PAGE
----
A visit to South Asia’s little Israel | The Daily Star
12:00 AM, August 20, 2019 / LAST MODIFIED: 12:06 AM, August 20, 2019

A visit to South Asia’s little Israel

Kerala, a state on the south-western Malabar Coast of India, is often referred to as “God’s Own Country,” displaying a unique and dynamic cacophony of noises emitting from mosques, churches, and temples synchronising together in picture perfect unison.

 In Kerala sits the idyllic port city of Kochi, the bustling and ever thriving capital and tourism hub of a region famed for beaches, forests, and backwater lagoons. The landscape of Kochi remains scattered with lagoons, far entrenched greenery and places of worship, adding to the unique mix of its microcosm of diversity with other parts of South India.

Dotting the landscape, ancient and modern churches, temples, and mosques greet every visitor in Kochi, but the one place every visitor goes to is a place known as Jew Town in Matancherry, near the old city of Fort Kochi.

My visit to Jew Town was mainly intrigued by my curiosity about the Jewish community. Little did I know that India, even South Asia at large, had a thriving Jewish community which lived side by side peacefully with people of other religions, modelling Kochi as a hub of interfaith tolerance.

This little region of 30 million has long been a bastion of unity in diversity in all diverse stripes, reflective of the centuries of Chinese, Persian, Dravidian, Arab, Syrian, Turkish, Jain, Jewish, East African, and eventually European cultures like Portuguese, Dutch, and British, all of which Kerala has absorbed and transformed into its own.

Jew Town is a tourist hotspot, and like much of India, has evolved with the torrent of foreign influences. Jew Town houses the Paradesi synagogue, the 450-year-old oldest functioning synagogue in the Commonwealth of Nations. Due to heavy rainfall and closed timings, I was unfortunately not able to go inside.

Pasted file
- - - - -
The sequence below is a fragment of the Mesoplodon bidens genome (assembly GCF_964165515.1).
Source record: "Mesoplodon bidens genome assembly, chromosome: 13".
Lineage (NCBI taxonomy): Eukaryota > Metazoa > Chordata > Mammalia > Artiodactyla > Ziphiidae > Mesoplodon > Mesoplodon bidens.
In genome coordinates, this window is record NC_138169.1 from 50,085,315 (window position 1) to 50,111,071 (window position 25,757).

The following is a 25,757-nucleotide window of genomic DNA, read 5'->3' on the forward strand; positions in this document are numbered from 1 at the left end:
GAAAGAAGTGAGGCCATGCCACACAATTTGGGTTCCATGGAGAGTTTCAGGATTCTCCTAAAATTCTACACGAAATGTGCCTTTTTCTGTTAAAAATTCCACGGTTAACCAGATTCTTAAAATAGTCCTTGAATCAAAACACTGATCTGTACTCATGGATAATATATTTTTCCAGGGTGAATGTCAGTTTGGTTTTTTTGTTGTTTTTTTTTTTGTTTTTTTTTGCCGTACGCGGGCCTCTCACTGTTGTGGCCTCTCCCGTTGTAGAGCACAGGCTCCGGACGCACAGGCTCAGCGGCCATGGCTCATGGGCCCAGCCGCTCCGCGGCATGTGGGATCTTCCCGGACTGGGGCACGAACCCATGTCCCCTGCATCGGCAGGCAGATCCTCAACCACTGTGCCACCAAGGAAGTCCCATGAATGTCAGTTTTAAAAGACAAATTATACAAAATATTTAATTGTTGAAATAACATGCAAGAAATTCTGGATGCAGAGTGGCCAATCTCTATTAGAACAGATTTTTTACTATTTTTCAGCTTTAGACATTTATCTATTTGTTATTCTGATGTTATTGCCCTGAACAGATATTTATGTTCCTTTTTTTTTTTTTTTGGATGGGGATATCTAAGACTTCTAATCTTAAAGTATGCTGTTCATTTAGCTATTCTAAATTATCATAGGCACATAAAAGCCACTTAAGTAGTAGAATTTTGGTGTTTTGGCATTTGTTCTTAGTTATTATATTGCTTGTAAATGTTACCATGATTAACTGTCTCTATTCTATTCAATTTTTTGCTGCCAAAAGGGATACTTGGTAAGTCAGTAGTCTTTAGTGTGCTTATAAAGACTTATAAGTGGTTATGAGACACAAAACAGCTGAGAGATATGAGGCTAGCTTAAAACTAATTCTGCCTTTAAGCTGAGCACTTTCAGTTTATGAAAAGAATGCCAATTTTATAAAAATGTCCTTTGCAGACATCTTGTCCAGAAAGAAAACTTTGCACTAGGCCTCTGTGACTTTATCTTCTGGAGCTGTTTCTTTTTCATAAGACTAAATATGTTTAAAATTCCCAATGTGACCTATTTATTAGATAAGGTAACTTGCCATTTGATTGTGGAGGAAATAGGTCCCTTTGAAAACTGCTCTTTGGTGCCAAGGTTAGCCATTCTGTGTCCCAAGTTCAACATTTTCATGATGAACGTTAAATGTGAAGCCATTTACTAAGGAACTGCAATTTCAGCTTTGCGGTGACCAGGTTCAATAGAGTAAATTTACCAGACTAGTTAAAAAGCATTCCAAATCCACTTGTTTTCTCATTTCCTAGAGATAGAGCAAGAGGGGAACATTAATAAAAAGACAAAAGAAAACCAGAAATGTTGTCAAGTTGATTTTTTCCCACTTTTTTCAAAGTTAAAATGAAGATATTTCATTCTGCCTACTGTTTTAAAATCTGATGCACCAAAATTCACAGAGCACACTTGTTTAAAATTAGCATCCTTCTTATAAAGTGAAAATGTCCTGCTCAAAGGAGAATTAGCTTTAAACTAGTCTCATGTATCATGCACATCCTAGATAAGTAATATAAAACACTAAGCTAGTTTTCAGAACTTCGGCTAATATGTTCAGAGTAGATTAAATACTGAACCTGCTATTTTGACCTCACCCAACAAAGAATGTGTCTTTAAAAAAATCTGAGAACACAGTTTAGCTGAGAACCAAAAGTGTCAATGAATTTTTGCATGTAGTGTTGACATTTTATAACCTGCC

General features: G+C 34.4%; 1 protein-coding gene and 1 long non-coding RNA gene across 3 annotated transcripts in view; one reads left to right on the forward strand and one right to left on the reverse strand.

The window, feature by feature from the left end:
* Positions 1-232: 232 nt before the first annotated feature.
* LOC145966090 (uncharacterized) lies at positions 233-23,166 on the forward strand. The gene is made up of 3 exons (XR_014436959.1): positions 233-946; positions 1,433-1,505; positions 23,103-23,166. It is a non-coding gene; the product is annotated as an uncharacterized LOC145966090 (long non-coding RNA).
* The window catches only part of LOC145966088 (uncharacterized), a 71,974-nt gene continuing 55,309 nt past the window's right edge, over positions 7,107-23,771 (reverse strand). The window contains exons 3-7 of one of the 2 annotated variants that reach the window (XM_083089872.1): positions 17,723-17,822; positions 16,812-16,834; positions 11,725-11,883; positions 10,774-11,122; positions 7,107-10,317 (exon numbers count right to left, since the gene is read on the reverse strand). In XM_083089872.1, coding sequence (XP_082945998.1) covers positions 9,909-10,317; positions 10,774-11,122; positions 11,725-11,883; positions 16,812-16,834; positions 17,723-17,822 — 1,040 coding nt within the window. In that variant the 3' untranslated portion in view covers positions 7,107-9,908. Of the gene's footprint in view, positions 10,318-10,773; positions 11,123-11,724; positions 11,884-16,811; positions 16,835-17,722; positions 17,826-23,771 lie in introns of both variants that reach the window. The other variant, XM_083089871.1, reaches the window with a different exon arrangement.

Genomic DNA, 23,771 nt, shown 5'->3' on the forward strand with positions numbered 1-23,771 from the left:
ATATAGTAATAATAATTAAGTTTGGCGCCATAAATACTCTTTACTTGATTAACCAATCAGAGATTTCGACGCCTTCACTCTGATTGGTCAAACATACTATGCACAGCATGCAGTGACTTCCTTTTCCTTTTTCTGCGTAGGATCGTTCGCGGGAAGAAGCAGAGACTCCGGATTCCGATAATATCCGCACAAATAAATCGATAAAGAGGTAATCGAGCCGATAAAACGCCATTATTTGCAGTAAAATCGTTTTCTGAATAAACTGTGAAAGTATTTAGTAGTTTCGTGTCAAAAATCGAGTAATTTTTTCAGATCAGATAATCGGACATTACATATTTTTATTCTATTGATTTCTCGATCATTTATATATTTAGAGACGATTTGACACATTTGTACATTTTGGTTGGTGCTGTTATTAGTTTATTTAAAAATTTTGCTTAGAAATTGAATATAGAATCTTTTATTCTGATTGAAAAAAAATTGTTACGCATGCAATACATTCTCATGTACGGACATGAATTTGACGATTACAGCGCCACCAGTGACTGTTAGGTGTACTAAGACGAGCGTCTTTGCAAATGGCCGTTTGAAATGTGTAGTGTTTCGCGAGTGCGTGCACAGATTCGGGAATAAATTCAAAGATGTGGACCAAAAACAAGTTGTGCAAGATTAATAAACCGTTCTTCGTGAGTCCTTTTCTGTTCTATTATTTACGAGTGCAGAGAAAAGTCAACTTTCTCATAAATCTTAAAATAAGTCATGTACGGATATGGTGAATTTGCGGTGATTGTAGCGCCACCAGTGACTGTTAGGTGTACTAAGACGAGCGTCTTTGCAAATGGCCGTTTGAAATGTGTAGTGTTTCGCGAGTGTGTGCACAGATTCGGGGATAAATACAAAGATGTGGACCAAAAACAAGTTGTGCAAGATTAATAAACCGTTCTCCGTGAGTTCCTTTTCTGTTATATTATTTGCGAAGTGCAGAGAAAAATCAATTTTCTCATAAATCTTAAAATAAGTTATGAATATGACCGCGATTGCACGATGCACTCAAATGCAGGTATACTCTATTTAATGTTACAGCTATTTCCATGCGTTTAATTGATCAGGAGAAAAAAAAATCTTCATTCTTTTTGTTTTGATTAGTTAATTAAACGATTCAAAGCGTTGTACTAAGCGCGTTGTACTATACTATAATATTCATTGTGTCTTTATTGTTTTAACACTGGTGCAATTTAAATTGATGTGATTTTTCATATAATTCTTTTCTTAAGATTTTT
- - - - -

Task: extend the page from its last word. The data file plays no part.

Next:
What made the trip here worth it was meeting the pillar of India’s micro minority Jewish community, a feisty and elegant 96-year-old woman named Sarah Cohen. A personification of Kerala’s multicultural history, she has been a witness to India’s birth and numerous challenges the country and her community has faced from being under colonial rule to being a major player in world affairs.

As you pass the brightly coloured antique stores and colourful lanes adorned with graffiti, you come across a tiny embroidery and souvenir shop named “Sarah’s Hand Embroidery.” Sarah Cohen, the oldest living Jew in the subcontinent has a cult-like following, with visitors from heads of state like Prince Charles to everyday tourists like myself.

Sarah Cohen’s shop consists of brightly coloured hand knitted kippahs — the Jewish hat of prayer- knitted all by herself, surrounded by menorahs of all sizes and a vast array of pictures, letters, and books hanging on faded yellow walls attributed as a tribute to this paragon of resistance and virtue.

Sitting in her night gown with her late husband’s pink kippah placed on her head, she was elated to take a picture with my friend and I in her modest bedroom-cum-sitting room after our pleasant greetings in Hebrew saying the traditional “Shabbat Shalom.”

Sarah was a local celebrity amongst Keralites and her story duly says so. Her caretaker, Ibrahim, and his family, have been taking care of her for a very long time. In a world where coexistence of these two communities is rarely thought of, this bonding was quite reassuring of the common humanity we all share. No wonder Kerala is called God’s Own Country.

According to the shopkeepers, Sarah is descended from the Baghdadi Jews from Iraq. The war hero of 1971, JFR Jacob also stemmed from this community and was duly recognised as a friend of the Liberation War by the people of Bangladesh. Jewish communities were originally established in what was the Kingdom of Cochin in southern India and never faced any anti-Semitism  here unlike in other parts of the world.

The museums and antique stores are a manifestation of the deep-rooted syncretism of Kochi where you find miniature and larger than life statues and portraits of Jesus, Buddha, and Krishna, side by side.

Jew Town, devoid of its Jews today, comprises mainly of Muslims and Hindus who co-exist side by side, rub shoulders constantly in everyday work, and never forget to take care of the remaining Jews and their symbolic, conspicuous culture. Cohen’s home exemplifies the religious synergy that has come to characterise her neighbourhood.

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